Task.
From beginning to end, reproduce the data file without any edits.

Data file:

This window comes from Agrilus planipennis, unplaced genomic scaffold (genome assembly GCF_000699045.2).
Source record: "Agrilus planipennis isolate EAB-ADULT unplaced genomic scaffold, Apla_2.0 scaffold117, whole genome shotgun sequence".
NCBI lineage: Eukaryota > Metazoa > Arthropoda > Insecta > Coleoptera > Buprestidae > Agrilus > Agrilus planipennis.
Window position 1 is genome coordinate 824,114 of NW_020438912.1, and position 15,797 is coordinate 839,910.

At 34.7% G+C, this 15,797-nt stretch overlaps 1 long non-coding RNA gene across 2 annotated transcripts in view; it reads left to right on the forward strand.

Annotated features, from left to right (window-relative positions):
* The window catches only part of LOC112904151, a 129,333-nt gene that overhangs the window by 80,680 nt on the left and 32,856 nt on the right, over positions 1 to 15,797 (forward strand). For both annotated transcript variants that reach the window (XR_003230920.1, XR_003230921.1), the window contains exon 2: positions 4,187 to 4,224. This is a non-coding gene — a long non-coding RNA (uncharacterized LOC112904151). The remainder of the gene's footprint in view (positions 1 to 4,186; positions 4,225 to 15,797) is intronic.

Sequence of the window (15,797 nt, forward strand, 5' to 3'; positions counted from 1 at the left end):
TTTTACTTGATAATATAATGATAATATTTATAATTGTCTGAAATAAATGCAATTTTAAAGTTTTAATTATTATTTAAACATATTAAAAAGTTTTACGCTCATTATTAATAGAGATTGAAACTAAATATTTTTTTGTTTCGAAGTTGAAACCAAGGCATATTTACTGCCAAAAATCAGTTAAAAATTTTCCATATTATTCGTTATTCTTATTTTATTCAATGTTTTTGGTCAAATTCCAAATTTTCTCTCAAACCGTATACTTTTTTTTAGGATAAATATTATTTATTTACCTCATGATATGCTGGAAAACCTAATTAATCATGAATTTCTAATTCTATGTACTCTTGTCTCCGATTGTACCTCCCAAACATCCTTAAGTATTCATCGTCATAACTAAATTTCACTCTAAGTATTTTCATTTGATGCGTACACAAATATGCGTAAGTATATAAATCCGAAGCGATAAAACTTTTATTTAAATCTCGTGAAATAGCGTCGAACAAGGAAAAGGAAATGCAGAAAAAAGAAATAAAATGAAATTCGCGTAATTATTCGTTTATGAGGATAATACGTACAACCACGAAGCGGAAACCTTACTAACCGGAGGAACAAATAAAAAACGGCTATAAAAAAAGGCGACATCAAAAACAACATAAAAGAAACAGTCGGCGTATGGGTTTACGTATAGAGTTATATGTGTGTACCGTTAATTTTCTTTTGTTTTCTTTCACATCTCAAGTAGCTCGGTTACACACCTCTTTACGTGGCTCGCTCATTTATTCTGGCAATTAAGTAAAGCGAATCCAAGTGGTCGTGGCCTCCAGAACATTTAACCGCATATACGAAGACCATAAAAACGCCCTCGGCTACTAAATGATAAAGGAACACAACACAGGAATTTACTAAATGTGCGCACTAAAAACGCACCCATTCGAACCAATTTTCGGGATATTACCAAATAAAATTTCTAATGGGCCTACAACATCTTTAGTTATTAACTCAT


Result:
This window comes from Agrilus planipennis, unplaced genomic scaffold (genome assembly GCF_000699045.2).
Source record: "Agrilus planipennis isolate EAB-ADULT unplaced genomic scaffold, Apla_2.0 scaffold117, whole genome shotgun sequence".
NCBI lineage: Eukaryota > Metazoa > Arthropoda > Insecta > Coleoptera > Buprestidae > Agrilus > Agrilus planipennis.
Window position 1 is genome coordinate 824,114 of NW_020438912.1, and position 15,797 is coordinate 839,910.

At 34.7% G+C, this 15,797-nt stretch overlaps 1 long non-coding RNA gene across 2 annotated transcripts in view; it reads left to right on the forward strand.

Annotated features, from left to right (window-relative positions):
* The window catches only part of LOC112904151, a 129,333-nt gene that overhangs the window by 80,680 nt on the left and 32,856 nt on the right, over positions 1 to 15,797 (forward strand). For both annotated transcript variants that reach the window (XR_003230920.1, XR_003230921.1), the window contains exon 2: positions 4,187 to 4,224. This is a non-coding gene — a long non-coding RNA (uncharacterized LOC112904151). The remainder of the gene's footprint in view (positions 1 to 4,186; positions 4,225 to 15,797) is intronic.

Sequence of the window (15,797 nt, forward strand, 5' to 3'; positions counted from 1 at the left end):
TTTTACTTGATAATATAATGATAATATTTATAATTGTCTGAAATAAATGCAATTTTAAAGTTTTAATTATTATTTAAACATATTAAAAAGTTTTACGCTCATTATTAATAGAGATTGAAACTAAATATTTTTTTGTTTCGAAGTTGAAACCAAGGCATATTTACTGCCAAAAATCAGTTAAAAATTTTCCATATTATTCGTTATTCTTATTTTATTCAATGTTTTTGGTCAAATTCCAAATTTTCTCTCAAACCGTATACTTTTTTTTAGGATAAATATTATTTATTTACCTCATGATATGCTGGAAAACCTAATTAATCATGAATTTCTAATTCTATGTACTCTTGTCTCCGATTGTACCTCCCAAACATCCTTAAGTATTCATCGTCATAACTAAATTTCACTCTAAGTATTTTCATTTGATGCGTACACAAATATGCGTAAGTATATAAATCCGAAGCGATAAAACTTTTATTTAAATCTCGTGAAATAGCGTCGAACAAGGAAAAGGAAATGCAGAAAAAAGAAATAAAATGAAATTCGCGTAATTATTCGTTTATGAGGATAATACGTACAACCACGAAGCGGAAACCTTACTAACCGGAGGAACAAATAAAAAACGGCTATAAAAAAAGGCGACATCAAAAACAACATAAAAGAAACAGTCGGCGTATGGGTTTACGTATAGAGTTATATGTGTGTACCGTTAATTTTCTTTTGTTTTCTTTCACATCTCAAGTAGCTCGGTTACACACCTCTTTACGTGGCTCGCTCATTTATTCTGGCAATTAAGTAAAGCGAATCCAAGTGGTCGTGGCCTCCAGAACATTTAACCGCATATACGAAGACCATAAAAACGCCCTCGGCTACTAAATGATAAAGGAACACAACACAGGAATTTACTAAATGTGCGCACTAAAAACGCACCCATTCGAACCAATTTTCGGGATATTACCAAATAAAATTTCTAATGGGCCTACAACATCTTTAGTTATTAACTCAT